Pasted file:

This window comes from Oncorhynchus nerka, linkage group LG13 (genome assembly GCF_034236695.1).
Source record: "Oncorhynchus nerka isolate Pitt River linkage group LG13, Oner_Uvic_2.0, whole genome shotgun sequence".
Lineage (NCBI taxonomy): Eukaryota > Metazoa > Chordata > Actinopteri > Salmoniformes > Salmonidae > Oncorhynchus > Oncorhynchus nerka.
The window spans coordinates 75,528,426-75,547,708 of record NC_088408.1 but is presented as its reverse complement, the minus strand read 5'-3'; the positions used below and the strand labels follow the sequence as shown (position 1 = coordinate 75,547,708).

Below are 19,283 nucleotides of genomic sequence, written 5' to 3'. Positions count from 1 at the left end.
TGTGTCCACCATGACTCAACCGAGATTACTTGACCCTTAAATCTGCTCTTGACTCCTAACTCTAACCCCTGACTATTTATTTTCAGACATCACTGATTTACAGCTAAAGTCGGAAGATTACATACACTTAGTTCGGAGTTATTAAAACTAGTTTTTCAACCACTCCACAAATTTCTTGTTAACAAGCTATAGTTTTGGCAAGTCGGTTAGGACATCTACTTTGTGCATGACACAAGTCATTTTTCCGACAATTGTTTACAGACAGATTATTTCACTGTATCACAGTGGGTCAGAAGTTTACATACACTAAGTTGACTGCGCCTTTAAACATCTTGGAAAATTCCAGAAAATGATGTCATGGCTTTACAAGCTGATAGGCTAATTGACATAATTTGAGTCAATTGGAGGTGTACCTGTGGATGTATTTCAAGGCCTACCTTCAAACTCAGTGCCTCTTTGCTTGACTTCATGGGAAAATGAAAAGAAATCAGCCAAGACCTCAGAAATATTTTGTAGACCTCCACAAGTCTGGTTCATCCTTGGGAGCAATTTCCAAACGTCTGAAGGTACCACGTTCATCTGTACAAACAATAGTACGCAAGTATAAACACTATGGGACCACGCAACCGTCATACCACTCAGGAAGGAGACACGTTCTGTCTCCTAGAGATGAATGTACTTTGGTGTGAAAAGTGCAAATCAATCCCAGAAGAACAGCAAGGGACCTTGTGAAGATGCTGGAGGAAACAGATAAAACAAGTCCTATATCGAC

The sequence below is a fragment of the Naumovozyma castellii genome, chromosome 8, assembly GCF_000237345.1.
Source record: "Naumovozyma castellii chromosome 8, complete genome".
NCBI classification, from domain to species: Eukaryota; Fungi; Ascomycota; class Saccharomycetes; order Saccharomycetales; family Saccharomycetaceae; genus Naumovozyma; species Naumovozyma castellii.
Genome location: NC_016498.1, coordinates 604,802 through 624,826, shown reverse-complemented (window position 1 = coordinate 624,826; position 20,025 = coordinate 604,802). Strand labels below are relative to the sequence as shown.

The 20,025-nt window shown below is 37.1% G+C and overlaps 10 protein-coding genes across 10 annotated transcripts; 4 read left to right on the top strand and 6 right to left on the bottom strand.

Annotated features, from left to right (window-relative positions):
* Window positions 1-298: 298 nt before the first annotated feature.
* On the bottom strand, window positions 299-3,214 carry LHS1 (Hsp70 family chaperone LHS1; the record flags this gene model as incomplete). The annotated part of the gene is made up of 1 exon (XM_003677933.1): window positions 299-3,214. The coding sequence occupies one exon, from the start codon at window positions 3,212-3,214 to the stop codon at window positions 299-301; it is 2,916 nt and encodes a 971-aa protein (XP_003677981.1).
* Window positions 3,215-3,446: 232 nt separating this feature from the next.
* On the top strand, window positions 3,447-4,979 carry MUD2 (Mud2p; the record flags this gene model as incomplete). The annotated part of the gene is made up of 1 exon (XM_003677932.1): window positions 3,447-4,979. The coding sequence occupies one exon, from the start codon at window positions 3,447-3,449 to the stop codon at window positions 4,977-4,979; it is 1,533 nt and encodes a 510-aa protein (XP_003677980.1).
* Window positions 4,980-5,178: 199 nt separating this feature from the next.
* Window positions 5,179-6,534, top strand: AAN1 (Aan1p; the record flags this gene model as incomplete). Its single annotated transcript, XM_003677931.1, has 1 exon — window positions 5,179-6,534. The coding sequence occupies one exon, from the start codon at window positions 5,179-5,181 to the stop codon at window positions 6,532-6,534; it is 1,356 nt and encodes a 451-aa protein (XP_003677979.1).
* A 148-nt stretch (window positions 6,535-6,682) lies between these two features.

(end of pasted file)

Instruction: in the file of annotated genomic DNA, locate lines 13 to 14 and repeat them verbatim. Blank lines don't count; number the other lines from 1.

* Window positions 1-298: 298 nt before the first annotated feature.
* On the bottom strand, window positions 299-3,214 carry LHS1 (Hsp70 family chaperone LHS1; the record flags this gene model as incomplete). The annotated part of the gene is made up of 1 exon (XM_003677933.1): window positions 299-3,214. The coding sequence occupies one exon, from the start codon at window positions 3,212-3,214 to the stop codon at window positions 299-301; it is 2,916 nt and encodes a 971-aa protein (XP_003677981.1).